It is our hope and we believe it is time for everyone involved to pause, slow down and reflect on how grants can most effectively and directly be administered without controversies that hurt the cause of women. We urge everyone who has participated in this conversation across the country over the last few days to help us move past this issue. We do not want our mission marred or affected by politics – anyone’s politics.

Starting this afternoon, we will have calls with our network and key supporters to refocus our attention on our mission and get back to doing our work. We ask for the public’s understanding and patience as we gather our Komen affiliates from around the country to determine how to move forward in the best interests of the women and people we serve.

We extend our deepest thanks for the outpouring of support we have received from so many in the past few days and we sincerely hope that these changes will be welcomed by those who have expressed their concern.

No Budget – No Pay Takes Next Step

It looks like the No Budget – No Pay Bill will be actually be moving forward to get a hearing in the Senate on March 7.  Considering less than 15% of all bills before the 112th Congress have been given a hearing this is nothing short of remarkable.

For those of you unfamiliar with the bill it basically states that unless Congress passes a budget they don’t get paid.  Seems easy enough but when you figure that a budget hasn’t been passed for three years by Congress then it becomes more significant.  The only thing they have been passing is stopgap measures to keep the government open and to raise the debt ceiling.  Many of those votes come with some contentious debate attached which slows the process down even more.  So this bill will basically hold them accountable for passing an actual budget and, if they don’t, they don’t get paid.  Seems fair, right?  Now let’s see if they will actually vote for it.

For more information check out this link from NoLabels, the group behind the bill – http://nolabels.org/blog/no-budget-no-pay-takes-next-step

No Labels Plan to Make Congress Work

I’ve recently discovered a group called No Labels that I think very highly of.  They are made up of members of both parties and their primary purpose is to end the hyper-partisanship taking place in Washington and fix the problems with our highly disfunctional Legistlative branch of government.  Here’s the plan, and it’s a damn good one:

Make Congress Work is No Labels’ first grassroots campaign to effect real change in our government.

At a time when our nation faces immense challenges, the American people have never had less faith in the ability of Congress to do anything about them.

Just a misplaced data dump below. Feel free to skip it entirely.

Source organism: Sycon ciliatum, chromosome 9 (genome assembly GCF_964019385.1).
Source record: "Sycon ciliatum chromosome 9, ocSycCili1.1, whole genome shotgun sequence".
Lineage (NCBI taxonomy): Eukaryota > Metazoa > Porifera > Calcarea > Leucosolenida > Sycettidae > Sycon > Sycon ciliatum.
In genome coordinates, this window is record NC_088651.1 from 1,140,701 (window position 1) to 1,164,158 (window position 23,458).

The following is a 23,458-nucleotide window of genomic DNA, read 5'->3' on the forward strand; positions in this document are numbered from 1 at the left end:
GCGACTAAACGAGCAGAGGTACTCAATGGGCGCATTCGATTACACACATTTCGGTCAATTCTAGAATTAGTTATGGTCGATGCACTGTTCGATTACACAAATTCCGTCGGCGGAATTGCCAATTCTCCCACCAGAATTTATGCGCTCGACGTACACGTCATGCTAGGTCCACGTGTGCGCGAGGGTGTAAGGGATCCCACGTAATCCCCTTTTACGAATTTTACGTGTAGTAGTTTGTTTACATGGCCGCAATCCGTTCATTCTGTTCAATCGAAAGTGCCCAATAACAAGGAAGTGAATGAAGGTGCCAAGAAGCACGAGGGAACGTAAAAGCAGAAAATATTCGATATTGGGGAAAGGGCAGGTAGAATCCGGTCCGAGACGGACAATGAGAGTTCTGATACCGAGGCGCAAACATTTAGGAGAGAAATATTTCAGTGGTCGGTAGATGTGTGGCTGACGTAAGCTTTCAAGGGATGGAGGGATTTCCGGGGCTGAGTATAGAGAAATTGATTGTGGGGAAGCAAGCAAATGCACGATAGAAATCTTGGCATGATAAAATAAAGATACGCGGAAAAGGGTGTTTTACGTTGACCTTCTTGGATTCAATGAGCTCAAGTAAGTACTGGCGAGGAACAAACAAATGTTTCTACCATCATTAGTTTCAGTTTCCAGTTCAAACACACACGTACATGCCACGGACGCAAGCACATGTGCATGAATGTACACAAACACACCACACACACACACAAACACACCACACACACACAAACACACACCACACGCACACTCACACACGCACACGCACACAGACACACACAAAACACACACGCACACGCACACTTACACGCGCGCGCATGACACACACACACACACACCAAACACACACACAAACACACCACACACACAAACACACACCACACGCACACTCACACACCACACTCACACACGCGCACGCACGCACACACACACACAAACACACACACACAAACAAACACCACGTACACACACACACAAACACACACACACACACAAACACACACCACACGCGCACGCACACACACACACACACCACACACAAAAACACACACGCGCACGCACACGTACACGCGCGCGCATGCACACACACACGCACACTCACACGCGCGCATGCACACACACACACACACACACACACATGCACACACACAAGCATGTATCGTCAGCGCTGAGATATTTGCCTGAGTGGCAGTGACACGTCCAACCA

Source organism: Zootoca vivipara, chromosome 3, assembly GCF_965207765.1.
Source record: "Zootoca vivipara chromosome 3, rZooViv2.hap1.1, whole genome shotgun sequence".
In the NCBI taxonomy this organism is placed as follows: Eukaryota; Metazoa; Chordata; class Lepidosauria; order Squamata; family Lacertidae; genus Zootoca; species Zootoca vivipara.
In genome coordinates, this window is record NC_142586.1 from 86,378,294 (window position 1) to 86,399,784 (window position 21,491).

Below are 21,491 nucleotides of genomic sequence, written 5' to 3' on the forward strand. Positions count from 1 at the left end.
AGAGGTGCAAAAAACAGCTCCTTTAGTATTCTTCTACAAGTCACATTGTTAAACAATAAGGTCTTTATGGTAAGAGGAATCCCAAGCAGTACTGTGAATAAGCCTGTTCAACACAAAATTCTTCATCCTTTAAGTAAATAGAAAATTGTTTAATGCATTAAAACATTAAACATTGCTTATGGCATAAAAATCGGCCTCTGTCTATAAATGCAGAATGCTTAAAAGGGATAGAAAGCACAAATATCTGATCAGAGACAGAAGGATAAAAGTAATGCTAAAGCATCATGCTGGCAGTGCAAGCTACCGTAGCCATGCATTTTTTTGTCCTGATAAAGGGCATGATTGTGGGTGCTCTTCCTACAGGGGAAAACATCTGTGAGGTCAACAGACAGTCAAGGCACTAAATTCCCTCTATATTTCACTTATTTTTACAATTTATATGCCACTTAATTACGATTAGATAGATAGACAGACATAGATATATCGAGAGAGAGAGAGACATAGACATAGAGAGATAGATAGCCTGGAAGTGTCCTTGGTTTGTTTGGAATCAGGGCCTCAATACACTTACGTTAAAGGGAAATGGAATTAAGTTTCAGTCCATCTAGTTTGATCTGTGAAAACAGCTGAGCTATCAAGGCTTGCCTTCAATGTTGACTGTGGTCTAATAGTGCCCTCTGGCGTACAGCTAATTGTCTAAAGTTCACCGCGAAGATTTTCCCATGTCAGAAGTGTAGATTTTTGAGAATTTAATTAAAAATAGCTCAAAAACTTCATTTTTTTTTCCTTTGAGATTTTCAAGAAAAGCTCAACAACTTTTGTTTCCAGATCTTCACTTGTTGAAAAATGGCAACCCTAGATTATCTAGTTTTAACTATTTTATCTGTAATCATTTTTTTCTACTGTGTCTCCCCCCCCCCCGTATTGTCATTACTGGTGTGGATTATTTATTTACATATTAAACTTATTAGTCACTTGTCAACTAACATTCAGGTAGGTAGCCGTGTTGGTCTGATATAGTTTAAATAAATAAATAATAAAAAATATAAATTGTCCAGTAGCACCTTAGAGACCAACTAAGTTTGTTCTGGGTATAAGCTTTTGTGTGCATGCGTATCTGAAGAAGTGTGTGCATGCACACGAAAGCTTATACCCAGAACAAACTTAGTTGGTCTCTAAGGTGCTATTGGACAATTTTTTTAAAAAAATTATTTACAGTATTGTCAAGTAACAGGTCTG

This problem couldn’t be more serious – because if Congress is broken, so is the United States of America.

Every law addressing any substantial issue has to go through Congress first. That means if we want a better tax code, a balanced budget, a better immigration system or more effective educational and energy policies, we first need to fix our broken Congress.

No Labels believes the biggest problem with Congress is not necessarily the people in it. It’s the outdated rules, procedures and traditions that govern the institution and make it impossible for anything to get done. Congress has become a place where even good, talented people get dragged down by a broken system. But if the rules of Congress change, we can make our government work again.

Our dozen proposals to Make Congress Work mostly don’t require new laws or any new spending, and they don’t favor any party or particular cause. These are simple, straightforward proposals to break gridlock, promote constructive discussion and reduce polarization in Congress. They can be adopted, almost all at once, when the next Congress convenes in January 2013.

Throughout 2012, No Labels will conduct an intensive grassroots campaign to mobilize 1 million people behind our action plan to Make Congress Work again.

[Click here to view a pdf of our Make Congress Work booklet]

Breaking Gridlock

  1. No Budget, No Pay: Congress rarely passes spending bills on time, which makes it virtually impossible for members to intelligently consider why they are spending taxpayer dollars in the first place. No Labels Solution: If Congress can’t make spending and budget decisions on time, they shouldn’t get paid on time either.
  2. Up or Down Vote on Presidential Appointments: The Senate now routinely holds up critical presidential appointments to the Cabinet and the courts for purely political reasons. No Labels Solution: All appointees should receive an up or down vote within 90 days of their name being sent to the Senate. If deadline is not met, the nominee would be confirmed by default.